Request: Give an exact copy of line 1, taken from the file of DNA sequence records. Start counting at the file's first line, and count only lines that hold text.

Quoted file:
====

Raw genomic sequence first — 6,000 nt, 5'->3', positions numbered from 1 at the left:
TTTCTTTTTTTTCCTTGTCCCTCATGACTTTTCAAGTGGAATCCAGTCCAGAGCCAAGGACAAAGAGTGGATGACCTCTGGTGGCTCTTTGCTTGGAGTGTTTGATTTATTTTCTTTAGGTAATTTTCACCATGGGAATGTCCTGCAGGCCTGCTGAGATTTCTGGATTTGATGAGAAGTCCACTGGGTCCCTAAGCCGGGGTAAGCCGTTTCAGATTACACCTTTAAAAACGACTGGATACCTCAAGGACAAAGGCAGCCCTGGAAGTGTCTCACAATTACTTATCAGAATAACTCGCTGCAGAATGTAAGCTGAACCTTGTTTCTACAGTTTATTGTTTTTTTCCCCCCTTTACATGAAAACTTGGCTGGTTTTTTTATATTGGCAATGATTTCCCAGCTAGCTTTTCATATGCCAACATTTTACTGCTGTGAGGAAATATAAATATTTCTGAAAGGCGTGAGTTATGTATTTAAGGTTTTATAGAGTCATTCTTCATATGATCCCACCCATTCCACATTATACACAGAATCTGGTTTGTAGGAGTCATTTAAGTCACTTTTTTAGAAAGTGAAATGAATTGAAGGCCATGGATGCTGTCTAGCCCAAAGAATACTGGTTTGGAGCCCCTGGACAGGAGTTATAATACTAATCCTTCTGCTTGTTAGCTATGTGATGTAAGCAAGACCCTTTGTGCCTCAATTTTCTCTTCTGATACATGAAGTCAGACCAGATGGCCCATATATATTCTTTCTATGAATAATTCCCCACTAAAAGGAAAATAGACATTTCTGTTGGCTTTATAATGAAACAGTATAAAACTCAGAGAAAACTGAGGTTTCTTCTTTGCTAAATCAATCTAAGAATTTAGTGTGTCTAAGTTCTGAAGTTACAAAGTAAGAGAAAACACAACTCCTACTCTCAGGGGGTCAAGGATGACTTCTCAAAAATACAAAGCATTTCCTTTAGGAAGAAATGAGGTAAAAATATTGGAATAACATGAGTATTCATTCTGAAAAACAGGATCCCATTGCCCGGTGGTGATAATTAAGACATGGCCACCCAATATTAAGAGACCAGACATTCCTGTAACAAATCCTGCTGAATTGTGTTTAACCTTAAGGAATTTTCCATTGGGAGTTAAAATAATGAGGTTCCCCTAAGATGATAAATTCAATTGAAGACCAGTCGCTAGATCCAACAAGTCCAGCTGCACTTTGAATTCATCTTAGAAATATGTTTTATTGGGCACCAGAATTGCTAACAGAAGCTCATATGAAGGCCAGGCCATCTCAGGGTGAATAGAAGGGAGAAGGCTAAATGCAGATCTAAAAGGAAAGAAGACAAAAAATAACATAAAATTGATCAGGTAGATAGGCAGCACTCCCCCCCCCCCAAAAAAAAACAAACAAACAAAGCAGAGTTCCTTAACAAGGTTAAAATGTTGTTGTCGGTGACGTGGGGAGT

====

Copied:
Raw genomic sequence first — 6,000 nt, 5'->3', positions numbered from 1 at the left: